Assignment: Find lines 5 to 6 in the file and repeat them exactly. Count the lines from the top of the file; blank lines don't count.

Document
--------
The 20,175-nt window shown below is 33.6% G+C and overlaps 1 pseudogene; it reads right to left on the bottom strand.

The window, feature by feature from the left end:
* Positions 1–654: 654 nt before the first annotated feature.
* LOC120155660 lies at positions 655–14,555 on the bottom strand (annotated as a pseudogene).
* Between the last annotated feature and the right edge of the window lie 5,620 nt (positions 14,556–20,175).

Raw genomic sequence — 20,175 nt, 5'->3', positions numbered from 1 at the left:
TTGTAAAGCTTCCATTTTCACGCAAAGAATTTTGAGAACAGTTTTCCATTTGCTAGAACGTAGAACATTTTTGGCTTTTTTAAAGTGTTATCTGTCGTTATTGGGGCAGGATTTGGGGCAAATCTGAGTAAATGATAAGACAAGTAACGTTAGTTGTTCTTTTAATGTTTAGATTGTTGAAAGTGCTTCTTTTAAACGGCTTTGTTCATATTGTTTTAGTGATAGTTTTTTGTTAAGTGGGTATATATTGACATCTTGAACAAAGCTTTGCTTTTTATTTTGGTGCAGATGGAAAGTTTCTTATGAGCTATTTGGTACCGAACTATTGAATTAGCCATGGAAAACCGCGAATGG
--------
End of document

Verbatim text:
* Between the last annotated feature and the right edge of the window lie 5,620 nt (positions 14,556–20,175).

Raw genomic sequence — 20,175 nt, 5'->3', positions numbered from 1 at the left: